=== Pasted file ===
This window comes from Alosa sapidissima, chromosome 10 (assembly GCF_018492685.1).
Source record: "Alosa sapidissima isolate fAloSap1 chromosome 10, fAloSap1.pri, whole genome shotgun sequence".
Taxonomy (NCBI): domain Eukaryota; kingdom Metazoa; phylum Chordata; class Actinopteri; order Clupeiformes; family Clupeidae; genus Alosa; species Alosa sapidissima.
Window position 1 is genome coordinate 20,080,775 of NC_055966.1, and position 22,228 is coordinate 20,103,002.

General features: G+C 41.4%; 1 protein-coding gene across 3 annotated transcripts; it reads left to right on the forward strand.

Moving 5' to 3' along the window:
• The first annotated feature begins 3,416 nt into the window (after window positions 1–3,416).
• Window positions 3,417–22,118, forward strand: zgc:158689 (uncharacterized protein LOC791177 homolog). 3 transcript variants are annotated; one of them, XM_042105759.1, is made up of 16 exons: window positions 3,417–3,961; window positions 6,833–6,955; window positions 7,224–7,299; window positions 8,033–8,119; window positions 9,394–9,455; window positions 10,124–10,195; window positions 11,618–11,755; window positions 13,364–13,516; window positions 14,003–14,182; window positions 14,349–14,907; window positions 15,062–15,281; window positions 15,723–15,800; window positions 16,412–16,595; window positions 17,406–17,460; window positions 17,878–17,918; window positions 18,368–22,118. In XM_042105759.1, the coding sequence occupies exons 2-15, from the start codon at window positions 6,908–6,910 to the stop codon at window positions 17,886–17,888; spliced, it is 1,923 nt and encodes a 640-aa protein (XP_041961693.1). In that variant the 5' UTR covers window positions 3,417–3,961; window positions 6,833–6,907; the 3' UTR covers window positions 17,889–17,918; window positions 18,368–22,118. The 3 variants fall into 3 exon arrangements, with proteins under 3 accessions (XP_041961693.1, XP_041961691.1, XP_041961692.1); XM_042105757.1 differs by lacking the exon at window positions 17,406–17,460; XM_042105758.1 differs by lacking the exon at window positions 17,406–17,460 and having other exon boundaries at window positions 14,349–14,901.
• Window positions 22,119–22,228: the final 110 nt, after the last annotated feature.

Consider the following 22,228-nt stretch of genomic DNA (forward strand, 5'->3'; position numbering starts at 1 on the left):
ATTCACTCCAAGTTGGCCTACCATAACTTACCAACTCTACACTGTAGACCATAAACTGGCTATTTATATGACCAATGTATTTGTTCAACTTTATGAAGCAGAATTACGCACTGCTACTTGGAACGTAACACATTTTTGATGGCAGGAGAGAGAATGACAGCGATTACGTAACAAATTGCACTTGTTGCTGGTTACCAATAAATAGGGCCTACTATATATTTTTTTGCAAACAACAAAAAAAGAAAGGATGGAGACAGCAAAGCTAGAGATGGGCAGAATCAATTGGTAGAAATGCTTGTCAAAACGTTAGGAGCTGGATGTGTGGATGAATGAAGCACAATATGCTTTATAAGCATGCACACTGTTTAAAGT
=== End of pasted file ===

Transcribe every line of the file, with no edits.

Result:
This window comes from Alosa sapidissima, chromosome 10 (assembly GCF_018492685.1).
Source record: "Alosa sapidissima isolate fAloSap1 chromosome 10, fAloSap1.pri, whole genome shotgun sequence".
Taxonomy (NCBI): domain Eukaryota; kingdom Metazoa; phylum Chordata; class Actinopteri; order Clupeiformes; family Clupeidae; genus Alosa; species Alosa sapidissima.
Window position 1 is genome coordinate 20,080,775 of NC_055966.1, and position 22,228 is coordinate 20,103,002.

General features: G+C 41.4%; 1 protein-coding gene across 3 annotated transcripts; it reads left to right on the forward strand.

Moving 5' to 3' along the window:
• The first annotated feature begins 3,416 nt into the window (after window positions 1–3,416).
• Window positions 3,417–22,118, forward strand: zgc:158689 (uncharacterized protein LOC791177 homolog). 3 transcript variants are annotated; one of them, XM_042105759.1, is made up of 16 exons: window positions 3,417–3,961; window positions 6,833–6,955; window positions 7,224–7,299; window positions 8,033–8,119; window positions 9,394–9,455; window positions 10,124–10,195; window positions 11,618–11,755; window positions 13,364–13,516; window positions 14,003–14,182; window positions 14,349–14,907; window positions 15,062–15,281; window positions 15,723–15,800; window positions 16,412–16,595; window positions 17,406–17,460; window positions 17,878–17,918; window positions 18,368–22,118. In XM_042105759.1, the coding sequence occupies exons 2-15, from the start codon at window positions 6,908–6,910 to the stop codon at window positions 17,886–17,888; spliced, it is 1,923 nt and encodes a 640-aa protein (XP_041961693.1). In that variant the 5' UTR covers window positions 3,417–3,961; window positions 6,833–6,907; the 3' UTR covers window positions 17,889–17,918; window positions 18,368–22,118. The 3 variants fall into 3 exon arrangements, with proteins under 3 accessions (XP_041961693.1, XP_041961691.1, XP_041961692.1); XM_042105757.1 differs by lacking the exon at window positions 17,406–17,460; XM_042105758.1 differs by lacking the exon at window positions 17,406–17,460 and having other exon boundaries at window positions 14,349–14,901.
• Window positions 22,119–22,228: the final 110 nt, after the last annotated feature.

Consider the following 22,228-nt stretch of genomic DNA (forward strand, 5'->3'; position numbering starts at 1 on the left):
ATTCACTCCAAGTTGGCCTACCATAACTTACCAACTCTACACTGTAGACCATAAACTGGCTATTTATATGACCAATGTATTTGTTCAACTTTATGAAGCAGAATTACGCACTGCTACTTGGAACGTAACACATTTTTGATGGCAGGAGAGAGAATGACAGCGATTACGTAACAAATTGCACTTGTTGCTGGTTACCAATAAATAGGGCCTACTATATATTTTTTTGCAAACAACAAAAAAAGAAAGGATGGAGACAGCAAAGCTAGAGATGGGCAGAATCAATTGGTAGAAATGCTTGTCAAAACGTTAGGAGCTGGATGTGTGGATGAATGAAGCACAATATGCTTTATAAGCATGCACACTGTTTAAAGT